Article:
No sooner than I finished writing an article critical of the supplement industry does a professional football player file a lawsuit against a supplement company for containing steroids in their (due to either contamination or intentional “spiking” of the ingredients). It gives me no pleasure to write this story because the defendant is a friend of mine.
Former NFL running back Femi Ayanbadejo has filed a lawsuit against nandrolone.” Ayanbadejo’s attorney is blaming the positive steroid test on the manufacturer for possibly intentionally “spiking” the supplement with banned substances or contamination from the manufacturing facility.of . He claims an undisclosed ingredient in ALRI Max LMG caused him to fail an NFL doping test leading to his release by the Arizona Cardinals and Chicago Bears. Ayanbadejo tested positive for a “form of
I have not had a chance to review legal documents in the case. The owner of ALR Industries did not seem to be aware of the lawsuit and could not provide me with any insight into the case.
But on the surface, I’m not sure it has merit from a legal standpoint.
Keep in mind that substances prohibited by the(or ) are not necessarily prohibited by as over the counter supplements (nor should they be). It does not appear that ALR Industries is guilty of producing supplements unintentionally contaminated with steroids or supplements containing undisclosed steroidal products unless there is evidence other than the failed drug test.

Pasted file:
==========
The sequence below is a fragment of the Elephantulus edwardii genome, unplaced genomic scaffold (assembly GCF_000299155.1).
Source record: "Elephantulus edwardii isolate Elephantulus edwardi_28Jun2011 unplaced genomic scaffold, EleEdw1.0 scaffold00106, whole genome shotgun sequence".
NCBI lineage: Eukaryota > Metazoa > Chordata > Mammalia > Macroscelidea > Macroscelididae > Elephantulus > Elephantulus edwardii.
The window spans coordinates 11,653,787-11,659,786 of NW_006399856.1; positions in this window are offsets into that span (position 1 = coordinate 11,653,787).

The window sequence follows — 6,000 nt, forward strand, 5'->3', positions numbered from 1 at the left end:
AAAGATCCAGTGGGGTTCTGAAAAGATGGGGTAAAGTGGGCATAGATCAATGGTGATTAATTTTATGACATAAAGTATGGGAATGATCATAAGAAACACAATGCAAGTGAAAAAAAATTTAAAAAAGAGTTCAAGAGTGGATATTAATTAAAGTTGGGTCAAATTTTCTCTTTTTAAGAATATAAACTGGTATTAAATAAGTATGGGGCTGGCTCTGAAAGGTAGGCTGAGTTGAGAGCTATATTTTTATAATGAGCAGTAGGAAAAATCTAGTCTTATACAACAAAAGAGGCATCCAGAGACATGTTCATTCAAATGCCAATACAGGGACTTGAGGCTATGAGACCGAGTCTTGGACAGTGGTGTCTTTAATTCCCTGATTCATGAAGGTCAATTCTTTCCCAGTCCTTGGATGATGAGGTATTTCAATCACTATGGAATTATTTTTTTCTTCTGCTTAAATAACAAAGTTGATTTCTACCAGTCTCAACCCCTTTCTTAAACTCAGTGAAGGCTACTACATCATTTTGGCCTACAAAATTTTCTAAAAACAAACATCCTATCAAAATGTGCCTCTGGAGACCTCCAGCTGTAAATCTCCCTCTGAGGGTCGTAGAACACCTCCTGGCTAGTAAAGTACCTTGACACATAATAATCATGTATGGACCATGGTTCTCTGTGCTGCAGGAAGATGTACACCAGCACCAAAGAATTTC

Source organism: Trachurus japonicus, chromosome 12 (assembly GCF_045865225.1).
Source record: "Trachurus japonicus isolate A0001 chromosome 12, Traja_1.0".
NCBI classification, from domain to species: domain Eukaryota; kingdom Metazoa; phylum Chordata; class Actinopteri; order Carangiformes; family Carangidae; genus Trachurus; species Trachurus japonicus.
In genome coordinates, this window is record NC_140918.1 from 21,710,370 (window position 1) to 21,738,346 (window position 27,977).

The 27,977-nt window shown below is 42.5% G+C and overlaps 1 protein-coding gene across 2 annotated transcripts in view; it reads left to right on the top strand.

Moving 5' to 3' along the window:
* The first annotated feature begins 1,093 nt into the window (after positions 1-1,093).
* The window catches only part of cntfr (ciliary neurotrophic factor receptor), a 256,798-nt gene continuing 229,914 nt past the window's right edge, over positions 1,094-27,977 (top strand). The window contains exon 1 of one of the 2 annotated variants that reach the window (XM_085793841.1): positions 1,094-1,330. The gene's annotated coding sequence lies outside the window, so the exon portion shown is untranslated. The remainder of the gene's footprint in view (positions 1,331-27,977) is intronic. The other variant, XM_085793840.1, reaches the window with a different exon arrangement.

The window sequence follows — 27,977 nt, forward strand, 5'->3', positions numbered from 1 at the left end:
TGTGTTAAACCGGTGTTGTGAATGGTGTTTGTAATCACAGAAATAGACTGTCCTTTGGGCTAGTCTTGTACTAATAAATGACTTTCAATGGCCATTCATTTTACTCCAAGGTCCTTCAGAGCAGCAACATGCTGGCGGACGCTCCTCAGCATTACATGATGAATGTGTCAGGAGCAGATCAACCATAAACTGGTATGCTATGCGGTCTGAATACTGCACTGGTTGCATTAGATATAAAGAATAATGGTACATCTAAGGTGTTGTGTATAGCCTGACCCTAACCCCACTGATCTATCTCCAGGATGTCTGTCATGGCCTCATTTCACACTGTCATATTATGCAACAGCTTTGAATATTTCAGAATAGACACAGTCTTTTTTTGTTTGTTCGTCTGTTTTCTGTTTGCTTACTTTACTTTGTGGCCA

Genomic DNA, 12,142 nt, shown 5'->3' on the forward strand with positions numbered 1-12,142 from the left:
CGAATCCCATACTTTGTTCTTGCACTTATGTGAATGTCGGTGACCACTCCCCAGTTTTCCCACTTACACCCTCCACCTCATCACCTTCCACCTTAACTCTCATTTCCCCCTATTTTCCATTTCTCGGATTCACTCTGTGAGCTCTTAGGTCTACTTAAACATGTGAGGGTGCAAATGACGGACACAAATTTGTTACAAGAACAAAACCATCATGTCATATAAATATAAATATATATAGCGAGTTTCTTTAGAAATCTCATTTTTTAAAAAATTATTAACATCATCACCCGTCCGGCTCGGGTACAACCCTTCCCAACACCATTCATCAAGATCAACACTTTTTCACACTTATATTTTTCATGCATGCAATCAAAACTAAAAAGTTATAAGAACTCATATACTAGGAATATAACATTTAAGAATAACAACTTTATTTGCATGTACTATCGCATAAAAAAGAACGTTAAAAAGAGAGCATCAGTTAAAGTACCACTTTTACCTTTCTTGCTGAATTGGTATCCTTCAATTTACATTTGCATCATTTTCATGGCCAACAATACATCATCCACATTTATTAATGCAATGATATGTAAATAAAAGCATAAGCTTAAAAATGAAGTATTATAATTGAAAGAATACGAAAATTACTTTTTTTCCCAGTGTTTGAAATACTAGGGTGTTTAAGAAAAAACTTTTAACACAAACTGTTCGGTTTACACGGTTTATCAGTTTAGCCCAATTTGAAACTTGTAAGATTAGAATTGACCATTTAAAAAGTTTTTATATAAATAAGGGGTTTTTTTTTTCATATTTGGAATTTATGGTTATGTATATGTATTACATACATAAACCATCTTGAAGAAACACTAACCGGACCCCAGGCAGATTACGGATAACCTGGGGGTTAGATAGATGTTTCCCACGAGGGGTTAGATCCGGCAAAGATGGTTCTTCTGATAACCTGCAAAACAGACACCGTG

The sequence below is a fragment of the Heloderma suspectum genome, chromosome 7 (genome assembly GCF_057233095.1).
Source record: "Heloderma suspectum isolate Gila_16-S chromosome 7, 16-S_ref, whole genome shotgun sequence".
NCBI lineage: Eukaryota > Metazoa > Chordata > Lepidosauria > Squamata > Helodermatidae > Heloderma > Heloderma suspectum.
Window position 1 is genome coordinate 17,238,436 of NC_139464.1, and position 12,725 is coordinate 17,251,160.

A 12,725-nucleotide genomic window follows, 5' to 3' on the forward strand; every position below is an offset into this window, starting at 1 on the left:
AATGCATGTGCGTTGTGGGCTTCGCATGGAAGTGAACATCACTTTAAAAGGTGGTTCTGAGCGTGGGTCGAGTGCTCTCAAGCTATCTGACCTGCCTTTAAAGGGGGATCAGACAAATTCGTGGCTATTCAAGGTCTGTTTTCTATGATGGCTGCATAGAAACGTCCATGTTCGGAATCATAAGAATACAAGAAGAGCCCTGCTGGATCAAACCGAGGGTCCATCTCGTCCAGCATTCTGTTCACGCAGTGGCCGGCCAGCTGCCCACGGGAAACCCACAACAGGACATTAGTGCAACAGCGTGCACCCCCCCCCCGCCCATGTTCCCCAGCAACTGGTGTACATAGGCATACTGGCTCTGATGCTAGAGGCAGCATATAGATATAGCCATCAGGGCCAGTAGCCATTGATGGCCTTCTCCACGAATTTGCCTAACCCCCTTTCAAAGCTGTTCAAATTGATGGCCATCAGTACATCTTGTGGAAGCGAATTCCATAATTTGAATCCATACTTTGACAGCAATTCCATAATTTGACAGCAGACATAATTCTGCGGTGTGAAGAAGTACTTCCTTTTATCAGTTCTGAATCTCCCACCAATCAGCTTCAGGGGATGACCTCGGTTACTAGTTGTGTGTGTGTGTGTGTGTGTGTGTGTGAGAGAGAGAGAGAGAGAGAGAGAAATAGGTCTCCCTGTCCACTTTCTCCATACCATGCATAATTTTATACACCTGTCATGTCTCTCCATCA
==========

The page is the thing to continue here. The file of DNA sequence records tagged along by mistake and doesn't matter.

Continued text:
It appears that the ingredient that caused Ayanbadejo to test positive on the NFL’s steroid test was clearly listed on the label and/or marketing materials and identified as a legal progestin similar to other progestin-based steroids like trenbolone and nandrolone.
The active compound in Max LMG is 13-ethyl-3-methoxy-gona-2,5(10)-diene-17-one… It is legal because it is a progestin, and before anyone thinks “birth-control”, remember that trenbolone, nandrolone, methyltrienolone and Methyl-Dien all are also progestins. I doubt anyone will disagree with the effects of these compounds upon favorable body composition.
In addition, the label warned consumers about androgenic side effects.
Possible side effects include acne, hair loss, hair growth on the face (in women), aggressiveness, irritability, and increased levels of estrogen.
When an ingredient is said to be in the same class of compounds as banned steroids “trenbolone” and “nandrolone” (legality notwithstanding) and the side effect of “hair growth on the face (in women)” is listed on the bottle, I think this would be indicative of a dietary supplement that a drug-tested athlete would be wise to avoid. In other words, Ayanbadejo made a mistake and should have known better.
My opinion is based on the following assumptions:
1. Max LMG is not contaminated with undisclosed steroidal hormones, either intentionally or unintentionally.
2. The active ingredient in Max LMG is accurately disclosed as 13-ethyl-3-methoxy-gona-2,5(10)-diene-17-one.
3. A metabolite of 13-ethyl-3-methoxy-gona-2,5(10)-diene-17-one resulted in Femi Ayanbadejo’s positive steroid test for a “form of nandrolone.”
4. The compound 13-ethyl-3-methoxy-gona-2,5(10)-diene-17-one was legally permitted under DSHEA and the Anabolic Steroid Control Act of 2004 whereas the “term `anabolic steroid’ means any drug or hormonal substance, chemically and pharmacologically related to testosterone (other than estrogens, progestins, corticosteroids, and dehydroepiandrosterone).”
Given these assumptions, there does not appear to be a violation of law nor a failure of enforcement (of DSHEA).
Comments are welcomed.